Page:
– Are you coming down to the church with me?
– No. I’ve got some stuff to do before I go out.
– But I might have a heart attack and die if you don’t come.
– At least you’d be close to your plot.
Says my nephew.
After ten wonderful years of living in the bohemian, all-freaks-fit-in stronghold of Commercial Drive in Vancouver, I have officially completed the deal and moved out of our home. My longtime boyfriend has found another place and we find ourselves in love in different towns.
Returning to my hometown feels like going back to high school. I know names and faces but I don’t know who my friends are yet. I am certain though that I need human contact beyond my father, Skype and weekend getaways with my nearest and dearest.
I suspect that anyone who has moved away from their hometown had a reason. My reason was Sam Page.
I met Sam in Grade 6. He was an English Muffin. I was a French Wench. It was my first love triangle. He liked her. I liked him. I’m not sure who she liked but after a long year of best friend/unrequited love, Sam saw the light and loved me for real.
We were together for the entire length of Grade 7, which in elementary school time equated marriage. He ate dinner at my house more than his, kissed me for hours, played with my terrible hair, thought me beautiful despite my buck teeth, always walked me home for my 9 o’clock curfew, and talked on the phone until as late as our parents didn’t notice.
I broke up with Sam right before Grade 8. We were going to different junior high schools and I wanted to try kissing other boys. Over the course of months, Sam went from a basketball jock to a long-haired hippie and I, with the help of braces, went from ugly to preppy. We made new circles of different friends but we still talked for hours and I still went to him in tears with a hat on my head anytime my hair had been butchered, again.
He was the love I had for myself.
It was spring break Grade 11. I was recently returned from a year abroad learning French by skipping school and partying hard. My first road trip to visit my big sister and her family in Alberta, we had just arrived and had dinner when the phone rang. I was washing dishes with Angela, laughing. My sister screamed.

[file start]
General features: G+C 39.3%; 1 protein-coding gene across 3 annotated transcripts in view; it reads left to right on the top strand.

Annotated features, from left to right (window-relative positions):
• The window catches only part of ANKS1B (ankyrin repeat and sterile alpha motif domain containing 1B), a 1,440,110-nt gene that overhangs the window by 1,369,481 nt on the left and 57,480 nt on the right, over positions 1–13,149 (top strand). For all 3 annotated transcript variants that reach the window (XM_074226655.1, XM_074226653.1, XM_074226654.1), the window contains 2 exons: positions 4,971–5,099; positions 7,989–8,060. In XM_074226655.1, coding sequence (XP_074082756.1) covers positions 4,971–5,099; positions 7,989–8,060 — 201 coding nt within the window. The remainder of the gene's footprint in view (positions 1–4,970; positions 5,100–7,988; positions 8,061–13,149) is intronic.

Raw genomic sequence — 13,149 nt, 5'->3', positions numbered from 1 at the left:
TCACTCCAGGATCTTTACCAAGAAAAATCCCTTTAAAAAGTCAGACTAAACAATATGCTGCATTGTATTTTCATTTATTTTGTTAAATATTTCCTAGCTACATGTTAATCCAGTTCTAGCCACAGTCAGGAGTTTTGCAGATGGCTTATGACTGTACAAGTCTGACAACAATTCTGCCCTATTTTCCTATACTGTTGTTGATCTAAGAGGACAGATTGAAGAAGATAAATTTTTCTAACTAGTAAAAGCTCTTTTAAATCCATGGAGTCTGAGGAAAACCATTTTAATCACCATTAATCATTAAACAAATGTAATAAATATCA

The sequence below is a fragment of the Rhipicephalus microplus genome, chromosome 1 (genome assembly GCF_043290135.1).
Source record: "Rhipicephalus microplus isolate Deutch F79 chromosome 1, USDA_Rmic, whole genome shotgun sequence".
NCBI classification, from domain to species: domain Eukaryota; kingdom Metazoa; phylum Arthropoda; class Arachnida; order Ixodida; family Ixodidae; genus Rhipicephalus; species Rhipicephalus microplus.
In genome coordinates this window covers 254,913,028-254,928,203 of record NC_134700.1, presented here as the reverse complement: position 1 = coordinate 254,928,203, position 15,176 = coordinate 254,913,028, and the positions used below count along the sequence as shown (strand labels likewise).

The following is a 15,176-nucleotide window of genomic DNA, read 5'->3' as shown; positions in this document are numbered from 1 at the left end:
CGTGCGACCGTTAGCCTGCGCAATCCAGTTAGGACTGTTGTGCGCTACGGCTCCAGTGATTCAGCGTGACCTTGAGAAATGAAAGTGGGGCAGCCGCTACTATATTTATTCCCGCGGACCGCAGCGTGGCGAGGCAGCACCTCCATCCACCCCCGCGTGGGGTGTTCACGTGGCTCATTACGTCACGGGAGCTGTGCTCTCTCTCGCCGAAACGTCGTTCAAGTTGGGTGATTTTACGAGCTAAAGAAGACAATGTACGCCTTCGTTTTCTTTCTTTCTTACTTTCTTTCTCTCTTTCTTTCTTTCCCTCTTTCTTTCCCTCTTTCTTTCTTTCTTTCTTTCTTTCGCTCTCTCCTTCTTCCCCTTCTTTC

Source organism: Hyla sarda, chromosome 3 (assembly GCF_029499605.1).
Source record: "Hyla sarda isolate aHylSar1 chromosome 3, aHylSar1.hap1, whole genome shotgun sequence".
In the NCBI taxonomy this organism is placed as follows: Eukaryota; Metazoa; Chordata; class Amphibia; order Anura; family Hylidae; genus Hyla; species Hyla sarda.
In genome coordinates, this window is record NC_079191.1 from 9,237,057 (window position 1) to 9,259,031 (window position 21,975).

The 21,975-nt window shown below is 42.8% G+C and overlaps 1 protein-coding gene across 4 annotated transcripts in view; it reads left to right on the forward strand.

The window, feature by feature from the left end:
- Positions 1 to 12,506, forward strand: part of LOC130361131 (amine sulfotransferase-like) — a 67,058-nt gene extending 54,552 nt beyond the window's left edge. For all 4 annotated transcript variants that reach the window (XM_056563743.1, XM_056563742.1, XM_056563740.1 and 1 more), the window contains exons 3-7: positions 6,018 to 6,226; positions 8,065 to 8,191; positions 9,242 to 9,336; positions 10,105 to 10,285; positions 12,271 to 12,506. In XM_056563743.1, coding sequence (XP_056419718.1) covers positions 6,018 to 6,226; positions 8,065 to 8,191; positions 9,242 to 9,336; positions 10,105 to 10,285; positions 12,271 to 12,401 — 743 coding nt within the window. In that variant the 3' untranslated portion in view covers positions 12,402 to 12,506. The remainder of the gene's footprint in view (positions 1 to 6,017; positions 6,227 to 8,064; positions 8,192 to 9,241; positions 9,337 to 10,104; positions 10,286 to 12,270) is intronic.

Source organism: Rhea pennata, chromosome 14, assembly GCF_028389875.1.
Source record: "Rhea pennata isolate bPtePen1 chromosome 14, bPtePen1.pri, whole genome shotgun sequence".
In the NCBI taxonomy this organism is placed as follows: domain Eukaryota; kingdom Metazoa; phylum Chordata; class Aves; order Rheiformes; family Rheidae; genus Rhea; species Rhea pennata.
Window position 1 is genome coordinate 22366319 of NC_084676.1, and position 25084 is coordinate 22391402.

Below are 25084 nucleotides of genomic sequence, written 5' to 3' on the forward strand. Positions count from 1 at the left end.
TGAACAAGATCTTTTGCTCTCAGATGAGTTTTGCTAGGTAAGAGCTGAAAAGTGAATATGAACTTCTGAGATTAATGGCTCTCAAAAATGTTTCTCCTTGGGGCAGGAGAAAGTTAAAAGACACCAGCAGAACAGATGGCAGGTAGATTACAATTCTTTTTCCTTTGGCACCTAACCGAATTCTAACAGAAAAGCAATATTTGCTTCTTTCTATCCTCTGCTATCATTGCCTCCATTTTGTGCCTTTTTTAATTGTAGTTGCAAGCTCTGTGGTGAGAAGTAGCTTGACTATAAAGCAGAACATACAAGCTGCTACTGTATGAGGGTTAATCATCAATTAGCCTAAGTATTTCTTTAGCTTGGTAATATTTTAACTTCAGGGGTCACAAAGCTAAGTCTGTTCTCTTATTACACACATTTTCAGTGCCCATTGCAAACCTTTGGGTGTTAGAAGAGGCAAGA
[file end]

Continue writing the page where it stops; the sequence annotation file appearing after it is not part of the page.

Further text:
Sam had drowned while camping with friends at Sooke Potholes.
I remember locking the bathroom door, smoking cigarettes at Dairy Queen in Drumheller, the backseat of the minivan as my sister’s friend drove us back to BC the next day, arriving at the funeral home at night alone, sitting in a room with Sam’s cold body and his friends that I didn’t really know.
I remember the black hole all across my chest and the absence of anyone to share the pain of tragic loss and the sudden terror of mortality.
From seventeen to twenty-one, I took refuge in the loving protection of a skater punk rocker named Gymbo and the Victoria punk scene. I didn’t much like punk music and I definitely didn’t look punk. I was the jelly under the spikes of a porcupine.
Unsuccessful at feeling belonging in a small city on a big island, it wasn’t until I moved to the mainland in a neighbourhood of strangers, misfits and the Parade of the Lost Souls that I settled into myself.
– I’m off to listen to folk music.
– Folk you!
Walking barefoot through the first annual Folkwest, I see adult faces of children I recognize. I don’t know what friendships may or may not blossom as I build a new life here but there is something beautiful about knowing the child in someone. Getting older, I no longer feel alone in the experience of loss and fear of death.
And, with families to raise and bills to pay, I doubt the girl from Grade 9 is still mean.
Folk you Victoria. I love you.